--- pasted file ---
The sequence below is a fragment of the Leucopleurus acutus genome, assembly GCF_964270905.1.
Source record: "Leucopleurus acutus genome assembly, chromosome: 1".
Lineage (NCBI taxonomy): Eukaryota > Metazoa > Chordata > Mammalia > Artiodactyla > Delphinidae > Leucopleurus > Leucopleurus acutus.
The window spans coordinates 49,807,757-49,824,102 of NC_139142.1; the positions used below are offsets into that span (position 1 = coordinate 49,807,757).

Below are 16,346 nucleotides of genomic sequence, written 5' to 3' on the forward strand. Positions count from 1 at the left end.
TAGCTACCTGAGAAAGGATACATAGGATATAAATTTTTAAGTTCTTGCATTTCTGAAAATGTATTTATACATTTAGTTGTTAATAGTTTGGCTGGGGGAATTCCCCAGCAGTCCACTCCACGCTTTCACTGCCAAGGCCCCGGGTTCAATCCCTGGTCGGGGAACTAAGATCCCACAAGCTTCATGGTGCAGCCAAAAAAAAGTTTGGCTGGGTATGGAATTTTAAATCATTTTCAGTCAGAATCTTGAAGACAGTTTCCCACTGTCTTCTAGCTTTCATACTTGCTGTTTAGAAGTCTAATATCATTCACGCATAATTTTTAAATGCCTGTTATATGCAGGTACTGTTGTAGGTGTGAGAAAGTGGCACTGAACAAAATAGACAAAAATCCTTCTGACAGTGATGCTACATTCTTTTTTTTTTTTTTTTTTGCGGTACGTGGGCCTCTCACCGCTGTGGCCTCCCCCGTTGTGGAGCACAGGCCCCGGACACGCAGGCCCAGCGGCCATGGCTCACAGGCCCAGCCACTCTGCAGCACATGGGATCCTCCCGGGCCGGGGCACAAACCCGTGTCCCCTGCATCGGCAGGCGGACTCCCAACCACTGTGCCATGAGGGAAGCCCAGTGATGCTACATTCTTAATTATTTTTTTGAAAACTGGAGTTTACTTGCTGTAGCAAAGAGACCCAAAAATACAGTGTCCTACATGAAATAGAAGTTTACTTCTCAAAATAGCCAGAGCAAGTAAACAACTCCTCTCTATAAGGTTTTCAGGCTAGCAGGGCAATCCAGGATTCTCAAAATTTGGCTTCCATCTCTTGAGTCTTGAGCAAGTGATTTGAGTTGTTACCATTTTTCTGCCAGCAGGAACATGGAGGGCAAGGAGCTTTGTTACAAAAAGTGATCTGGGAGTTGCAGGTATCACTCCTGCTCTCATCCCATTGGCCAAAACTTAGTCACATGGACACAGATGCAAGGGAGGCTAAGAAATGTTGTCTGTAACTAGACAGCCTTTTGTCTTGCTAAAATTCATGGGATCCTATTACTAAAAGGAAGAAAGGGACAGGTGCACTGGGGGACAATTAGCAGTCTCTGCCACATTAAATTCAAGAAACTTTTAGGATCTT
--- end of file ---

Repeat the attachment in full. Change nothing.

The sequence below is a fragment of the Leucopleurus acutus genome, assembly GCF_964270905.1.
Source record: "Leucopleurus acutus genome assembly, chromosome: 1".
Lineage (NCBI taxonomy): Eukaryota > Metazoa > Chordata > Mammalia > Artiodactyla > Delphinidae > Leucopleurus > Leucopleurus acutus.
The window spans coordinates 49,807,757-49,824,102 of NC_139142.1; the positions used below are offsets into that span (position 1 = coordinate 49,807,757).

Below are 16,346 nucleotides of genomic sequence, written 5' to 3' on the forward strand. Positions count from 1 at the left end.
TAGCTACCTGAGAAAGGATACATAGGATATAAATTTTTAAGTTCTTGCATTTCTGAAAATGTATTTATACATTTAGTTGTTAATAGTTTGGCTGGGGGAATTCCCCAGCAGTCCACTCCACGCTTTCACTGCCAAGGCCCCGGGTTCAATCCCTGGTCGGGGAACTAAGATCCCACAAGCTTCATGGTGCAGCCAAAAAAAAGTTTGGCTGGGTATGGAATTTTAAATCATTTTCAGTCAGAATCTTGAAGACAGTTTCCCACTGTCTTCTAGCTTTCATACTTGCTGTTTAGAAGTCTAATATCATTCACGCATAATTTTTAAATGCCTGTTATATGCAGGTACTGTTGTAGGTGTGAGAAAGTGGCACTGAACAAAATAGACAAAAATCCTTCTGACAGTGATGCTACATTCTTTTTTTTTTTTTTTTTTGCGGTACGTGGGCCTCTCACCGCTGTGGCCTCCCCCGTTGTGGAGCACAGGCCCCGGACACGCAGGCCCAGCGGCCATGGCTCACAGGCCCAGCCACTCTGCAGCACATGGGATCCTCCCGGGCCGGGGCACAAACCCGTGTCCCCTGCATCGGCAGGCGGACTCCCAACCACTGTGCCATGAGGGAAGCCCAGTGATGCTACATTCTTAATTATTTTTTTGAAAACTGGAGTTTACTTGCTGTAGCAAAGAGACCCAAAAATACAGTGTCCTACATGAAATAGAAGTTTACTTCTCAAAATAGCCAGAGCAAGTAAACAACTCCTCTCTATAAGGTTTTCAGGCTAGCAGGGCAATCCAGGATTCTCAAAATTTGGCTTCCATCTCTTGAGTCTTGAGCAAGTGATTTGAGTTGTTACCATTTTTCTGCCAGCAGGAACATGGAGGGCAAGGAGCTTTGTTACAAAAAGTGATCTGGGAGTTGCAGGTATCACTCCTGCTCTCATCCCATTGGCCAAAACTTAGTCACATGGACACAGATGCAAGGGAGGCTAAGAAATGTTGTCTGTAACTAGACAGCCTTTTGTCTTGCTAAAATTCATGGGATCCTATTACTAAAAGGAAGAAAGGGACAGGTGCACTGGGGGACAATTAGCAGTCTCTGCCACATTAAATTCAAGAAACTTTTAGGATCTT